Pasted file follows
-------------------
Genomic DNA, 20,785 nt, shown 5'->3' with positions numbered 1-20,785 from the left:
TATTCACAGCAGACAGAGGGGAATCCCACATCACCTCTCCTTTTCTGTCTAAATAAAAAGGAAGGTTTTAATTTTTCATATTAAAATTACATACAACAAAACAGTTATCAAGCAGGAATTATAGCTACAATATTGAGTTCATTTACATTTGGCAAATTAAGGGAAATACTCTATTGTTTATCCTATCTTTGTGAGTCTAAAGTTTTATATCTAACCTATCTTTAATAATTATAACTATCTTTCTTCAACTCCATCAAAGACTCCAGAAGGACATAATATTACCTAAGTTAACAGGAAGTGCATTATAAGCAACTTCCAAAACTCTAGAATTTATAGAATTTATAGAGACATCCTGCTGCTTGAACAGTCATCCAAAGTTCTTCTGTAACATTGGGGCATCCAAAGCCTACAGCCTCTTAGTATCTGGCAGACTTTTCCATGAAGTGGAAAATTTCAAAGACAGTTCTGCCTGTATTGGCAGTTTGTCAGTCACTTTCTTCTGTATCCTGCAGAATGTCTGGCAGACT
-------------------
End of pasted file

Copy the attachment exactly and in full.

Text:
Genomic DNA, 20,785 nt, shown 5'->3' with positions numbered 1-20,785 from the left:
TATTCACAGCAGACAGAGGGGAATCCCACATCACCTCTCCTTTTCTGTCTAAATAAAAAGGAAGGTTTTAATTTTTCATATTAAAATTACATACAACAAAACAGTTATCAAGCAGGAATTATAGCTACAATATTGAGTTCATTTACATTTGGCAAATTAAGGGAAATACTCTATTGTTTATCCTATCTTTGTGAGTCTAAAGTTTTATATCTAACCTATCTTTAATAATTATAACTATCTTTCTTCAACTCCATCAAAGACTCCAGAAGGACATAATATTACCTAAGTTAACAGGAAGTGCATTATAAGCAACTTCCAAAACTCTAGAATTTATAGAATTTATAGAGACATCCTGCTGCTTGAACAGTCATCCAAAGTTCTTCTGTAACATTGGGGCATCCAAAGCCTACAGCCTCTTAGTATCTGGCAGACTTTTCCATGAAGTGGAAAATTTCAAAGACAGTTCTGCCTGTATTGGCAGTTTGTCAGTCACTTTCTTCTGTATCCTGCAGAATGTCTGGCAGACT